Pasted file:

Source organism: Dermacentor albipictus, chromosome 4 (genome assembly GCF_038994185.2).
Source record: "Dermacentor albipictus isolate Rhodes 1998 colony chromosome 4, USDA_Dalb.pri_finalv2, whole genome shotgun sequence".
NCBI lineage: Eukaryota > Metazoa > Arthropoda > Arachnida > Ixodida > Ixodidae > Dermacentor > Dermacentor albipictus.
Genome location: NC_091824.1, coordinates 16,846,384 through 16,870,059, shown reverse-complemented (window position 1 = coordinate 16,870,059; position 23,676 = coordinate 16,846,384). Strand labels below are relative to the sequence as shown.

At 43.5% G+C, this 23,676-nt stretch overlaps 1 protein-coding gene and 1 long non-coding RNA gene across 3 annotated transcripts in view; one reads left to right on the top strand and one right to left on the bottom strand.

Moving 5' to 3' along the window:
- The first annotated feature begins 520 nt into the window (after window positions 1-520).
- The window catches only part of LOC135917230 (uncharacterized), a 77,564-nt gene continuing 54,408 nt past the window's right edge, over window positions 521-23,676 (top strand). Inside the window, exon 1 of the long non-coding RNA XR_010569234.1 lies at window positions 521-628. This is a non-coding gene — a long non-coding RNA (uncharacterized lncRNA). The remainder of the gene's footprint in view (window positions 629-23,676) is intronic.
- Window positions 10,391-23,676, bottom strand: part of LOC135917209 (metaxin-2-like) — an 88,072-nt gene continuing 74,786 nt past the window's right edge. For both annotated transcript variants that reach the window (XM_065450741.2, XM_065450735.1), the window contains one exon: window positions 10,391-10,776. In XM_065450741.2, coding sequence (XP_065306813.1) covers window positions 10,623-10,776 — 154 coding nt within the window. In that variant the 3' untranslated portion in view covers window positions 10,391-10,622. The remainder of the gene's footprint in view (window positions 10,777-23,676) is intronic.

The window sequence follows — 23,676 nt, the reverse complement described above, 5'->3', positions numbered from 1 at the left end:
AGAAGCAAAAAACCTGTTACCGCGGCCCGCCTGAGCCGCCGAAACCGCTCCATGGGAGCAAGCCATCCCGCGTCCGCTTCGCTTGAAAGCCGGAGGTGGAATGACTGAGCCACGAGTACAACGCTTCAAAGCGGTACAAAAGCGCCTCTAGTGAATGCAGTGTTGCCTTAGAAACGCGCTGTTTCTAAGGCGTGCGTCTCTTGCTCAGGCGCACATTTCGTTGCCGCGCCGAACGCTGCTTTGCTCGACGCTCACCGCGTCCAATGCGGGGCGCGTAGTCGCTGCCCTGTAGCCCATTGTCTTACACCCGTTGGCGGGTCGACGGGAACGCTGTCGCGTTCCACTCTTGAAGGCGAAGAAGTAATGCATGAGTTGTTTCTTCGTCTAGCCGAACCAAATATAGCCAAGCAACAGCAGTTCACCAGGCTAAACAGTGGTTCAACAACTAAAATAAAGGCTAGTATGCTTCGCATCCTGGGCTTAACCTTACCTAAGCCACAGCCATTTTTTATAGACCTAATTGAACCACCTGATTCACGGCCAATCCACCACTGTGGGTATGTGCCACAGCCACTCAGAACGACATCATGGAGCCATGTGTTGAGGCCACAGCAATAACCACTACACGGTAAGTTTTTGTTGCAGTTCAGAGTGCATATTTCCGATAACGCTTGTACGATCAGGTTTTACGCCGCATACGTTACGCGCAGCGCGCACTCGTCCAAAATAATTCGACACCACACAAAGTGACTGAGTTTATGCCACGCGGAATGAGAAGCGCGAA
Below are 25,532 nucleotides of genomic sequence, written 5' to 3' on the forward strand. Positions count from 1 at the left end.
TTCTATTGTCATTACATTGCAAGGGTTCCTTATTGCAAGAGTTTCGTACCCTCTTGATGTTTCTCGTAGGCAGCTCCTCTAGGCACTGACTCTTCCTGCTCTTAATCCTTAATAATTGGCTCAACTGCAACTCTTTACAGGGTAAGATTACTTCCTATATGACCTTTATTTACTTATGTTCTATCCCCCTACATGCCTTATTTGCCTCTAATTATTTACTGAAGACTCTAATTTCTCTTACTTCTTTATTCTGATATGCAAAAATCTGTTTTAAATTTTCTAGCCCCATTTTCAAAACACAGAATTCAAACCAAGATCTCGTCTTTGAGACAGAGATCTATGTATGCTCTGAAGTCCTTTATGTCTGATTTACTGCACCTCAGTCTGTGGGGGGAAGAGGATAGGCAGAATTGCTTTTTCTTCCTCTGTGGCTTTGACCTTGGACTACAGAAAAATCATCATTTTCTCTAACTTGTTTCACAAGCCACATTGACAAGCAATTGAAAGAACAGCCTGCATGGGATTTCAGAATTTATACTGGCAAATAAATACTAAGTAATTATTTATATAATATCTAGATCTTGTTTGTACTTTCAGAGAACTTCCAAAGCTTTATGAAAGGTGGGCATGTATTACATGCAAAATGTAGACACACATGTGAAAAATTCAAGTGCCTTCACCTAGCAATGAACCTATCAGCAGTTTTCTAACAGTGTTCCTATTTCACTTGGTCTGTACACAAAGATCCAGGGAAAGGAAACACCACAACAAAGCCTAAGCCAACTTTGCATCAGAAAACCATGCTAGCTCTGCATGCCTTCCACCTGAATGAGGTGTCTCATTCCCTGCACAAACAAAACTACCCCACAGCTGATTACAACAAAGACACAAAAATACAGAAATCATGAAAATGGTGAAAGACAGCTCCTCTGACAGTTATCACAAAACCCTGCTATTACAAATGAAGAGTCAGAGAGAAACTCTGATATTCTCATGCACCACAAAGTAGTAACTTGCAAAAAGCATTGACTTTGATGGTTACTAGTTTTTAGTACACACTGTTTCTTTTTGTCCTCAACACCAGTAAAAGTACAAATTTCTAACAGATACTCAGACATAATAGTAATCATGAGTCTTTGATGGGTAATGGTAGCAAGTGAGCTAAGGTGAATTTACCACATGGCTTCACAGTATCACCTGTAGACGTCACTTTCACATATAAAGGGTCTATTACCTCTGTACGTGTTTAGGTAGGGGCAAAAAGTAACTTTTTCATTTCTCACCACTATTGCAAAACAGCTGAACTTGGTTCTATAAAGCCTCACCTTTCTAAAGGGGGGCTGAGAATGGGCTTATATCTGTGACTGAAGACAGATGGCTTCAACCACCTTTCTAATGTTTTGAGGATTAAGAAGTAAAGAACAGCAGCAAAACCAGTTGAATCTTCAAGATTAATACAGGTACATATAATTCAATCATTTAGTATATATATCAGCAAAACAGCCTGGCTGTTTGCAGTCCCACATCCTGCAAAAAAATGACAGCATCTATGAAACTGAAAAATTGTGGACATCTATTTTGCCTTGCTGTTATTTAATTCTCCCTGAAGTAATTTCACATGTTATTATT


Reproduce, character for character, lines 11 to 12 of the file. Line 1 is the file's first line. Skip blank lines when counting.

AGAAGCAAAAAACCTGTTACCGCGGCCCGCCTGAGCCGCCGAAACCGCTCCATGGGAGCAAGCCATCCCGCGTCCGCTTCGCTTGAAAGCCGGAGGTGGAATGACTGAGCCACGAGTACAACGCTTCAAAGCGGTACAAAAGCGCCTCTAGTGAATGCAGTGTTGCCTTAGAAACGCGCTGTTTCTAAGGCGTGCGTCTCTTGCTCAGGCGCACATTTCGTTGCCGCGCCGAACGCTGCTTTGCTCGACGCTCACCGCGTCCAATGCGGGGCGCGTAGTCGCTGCCCTGTAGCCCATTGTCTTACACCCGTTGGCGGGTCGACGGGAACGCTGTCGCGTTCCACTCTTGAAGGCGAAGAAGTAATGCATGAGTTGTTTCTTCGTCTAGCCGAACCAAATATAGCCAAGCAACAGCAGTTCACCAGGCTAAACAGTGGTTCAACAACTAAAATAAAGGCTAGTATGCTTCGCATCCTGGGCTTAACCTTACCTAAGCCACAGCCATTTTTTATAGACCTAATTGAACCACCTGATTCACGGCCAATCCACCACTGTGGGTATGTGCCACAGCCACTCAGAACGACATCATGGAGCCATGTGTTGAGGCCACAGCAATAACCACTACACGGTAAGTTTTTGTTGCAGTTCAGAGTGCATATTTCCGATAACGCTTGTACGATCAGGTTTTACGCCGCATACGTTACGCGCAGCGCGCACTCGTCCAAAATAATTCGACACCACACAAAGTGACTGAGTTTATGCCACGCGGAATGAGAAGCGCGAA
Below are 25,532 nucleotides of genomic sequence, written 5' to 3' on the forward strand. Positions count from 1 at the left end.